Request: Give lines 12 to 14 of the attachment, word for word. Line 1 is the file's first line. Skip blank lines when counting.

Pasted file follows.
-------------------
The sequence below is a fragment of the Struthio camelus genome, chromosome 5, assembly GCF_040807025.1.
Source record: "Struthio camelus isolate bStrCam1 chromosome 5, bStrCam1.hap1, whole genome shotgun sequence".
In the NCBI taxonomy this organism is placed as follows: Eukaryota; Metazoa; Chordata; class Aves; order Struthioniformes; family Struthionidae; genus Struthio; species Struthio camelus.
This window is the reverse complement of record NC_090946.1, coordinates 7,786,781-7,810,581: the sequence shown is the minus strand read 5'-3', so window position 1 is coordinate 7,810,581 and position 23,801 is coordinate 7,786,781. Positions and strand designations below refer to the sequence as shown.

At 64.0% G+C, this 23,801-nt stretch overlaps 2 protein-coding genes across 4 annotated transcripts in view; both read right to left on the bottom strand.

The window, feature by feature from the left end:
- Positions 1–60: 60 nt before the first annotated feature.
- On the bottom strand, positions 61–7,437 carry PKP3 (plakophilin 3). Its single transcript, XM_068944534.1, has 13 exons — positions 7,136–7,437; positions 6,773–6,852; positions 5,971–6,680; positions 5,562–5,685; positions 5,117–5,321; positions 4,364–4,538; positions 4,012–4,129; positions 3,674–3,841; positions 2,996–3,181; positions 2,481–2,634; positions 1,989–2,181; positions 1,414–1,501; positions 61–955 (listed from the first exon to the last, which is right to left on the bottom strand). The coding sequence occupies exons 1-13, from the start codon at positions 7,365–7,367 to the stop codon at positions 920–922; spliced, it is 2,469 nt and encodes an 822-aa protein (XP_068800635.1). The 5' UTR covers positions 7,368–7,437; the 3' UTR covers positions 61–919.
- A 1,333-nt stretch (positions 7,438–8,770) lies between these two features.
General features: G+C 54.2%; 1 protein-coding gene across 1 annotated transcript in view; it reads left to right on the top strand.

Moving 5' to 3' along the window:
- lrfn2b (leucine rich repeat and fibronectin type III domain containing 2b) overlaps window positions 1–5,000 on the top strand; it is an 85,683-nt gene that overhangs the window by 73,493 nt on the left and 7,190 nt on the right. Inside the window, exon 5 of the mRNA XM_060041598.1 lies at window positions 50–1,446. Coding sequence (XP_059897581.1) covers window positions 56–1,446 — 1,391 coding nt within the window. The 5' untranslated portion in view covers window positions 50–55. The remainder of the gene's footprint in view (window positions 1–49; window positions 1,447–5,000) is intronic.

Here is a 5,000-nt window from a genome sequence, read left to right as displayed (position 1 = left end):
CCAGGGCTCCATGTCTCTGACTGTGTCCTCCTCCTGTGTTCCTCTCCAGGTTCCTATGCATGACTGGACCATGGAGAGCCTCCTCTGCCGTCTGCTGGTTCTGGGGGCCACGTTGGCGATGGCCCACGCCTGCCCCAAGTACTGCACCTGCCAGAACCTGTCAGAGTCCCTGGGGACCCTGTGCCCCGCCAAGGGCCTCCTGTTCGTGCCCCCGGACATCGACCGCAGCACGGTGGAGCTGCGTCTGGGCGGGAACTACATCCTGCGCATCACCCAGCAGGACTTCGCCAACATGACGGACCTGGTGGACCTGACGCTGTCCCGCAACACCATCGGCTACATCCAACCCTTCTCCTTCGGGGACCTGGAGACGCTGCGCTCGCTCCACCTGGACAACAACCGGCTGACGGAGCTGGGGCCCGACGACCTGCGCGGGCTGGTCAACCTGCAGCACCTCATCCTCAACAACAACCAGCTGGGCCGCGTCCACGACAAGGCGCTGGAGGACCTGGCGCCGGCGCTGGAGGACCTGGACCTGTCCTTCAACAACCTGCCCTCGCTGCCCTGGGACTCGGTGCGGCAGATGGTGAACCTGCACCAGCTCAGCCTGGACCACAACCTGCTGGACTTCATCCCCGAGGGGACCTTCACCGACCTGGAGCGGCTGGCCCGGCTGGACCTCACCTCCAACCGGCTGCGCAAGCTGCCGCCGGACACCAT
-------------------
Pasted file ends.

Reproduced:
- lrfn2b (leucine rich repeat and fibronectin type III domain containing 2b) overlaps window positions 1–5,000 on the top strand; it is an 85,683-nt gene that overhangs the window by 73,493 nt on the left and 7,190 nt on the right. Inside the window, exon 5 of the mRNA XM_060041598.1 lies at window positions 50–1,446. Coding sequence (XP_059897581.1) covers window positions 56–1,446 — 1,391 coding nt within the window. The 5' untranslated portion in view covers window positions 50–55. The remainder of the gene's footprint in view (window positions 1–49; window positions 1,447–5,000) is intronic.

Here is a 5,000-nt window from a genome sequence, read left to right as displayed (position 1 = left end):
CCAGGGCTCCATGTCTCTGACTGTGTCCTCCTCCTGTGTTCCTCTCCAGGTTCCTATGCATGACTGGACCATGGAGAGCCTCCTCTGCCGTCTGCTGGTTCTGGGGGCCACGTTGGCGATGGCCCACGCCTGCCCCAAGTACTGCACCTGCCAGAACCTGTCAGAGTCCCTGGGGACCCTGTGCCCCGCCAAGGGCCTCCTGTTCGTGCCCCCGGACATCGACCGCAGCACGGTGGAGCTGCGTCTGGGCGGGAACTACATCCTGCGCATCACCCAGCAGGACTTCGCCAACATGACGGACCTGGTGGACCTGACGCTGTCCCGCAACACCATCGGCTACATCCAACCCTTCTCCTTCGGGGACCTGGAGACGCTGCGCTCGCTCCACCTGGACAACAACCGGCTGACGGAGCTGGGGCCCGACGACCTGCGCGGGCTGGTCAACCTGCAGCACCTCATCCTCAACAACAACCAGCTGGGCCGCGTCCACGACAAGGCGCTGGAGGACCTGGCGCCGGCGCTGGAGGACCTGGACCTGTCCTTCAACAACCTGCCCTCGCTGCCCTGGGACTCGGTGCGGCAGATGGTGAACCTGCACCAGCTCAGCCTGGACCACAACCTGCTGGACTTCATCCCCGAGGGGACCTTCACCGACCTGGAGCGGCTGGCCCGGCTGGACCTCACCTCCAACCGGCTGCGCAAGCTGCCGCCGGACACCAT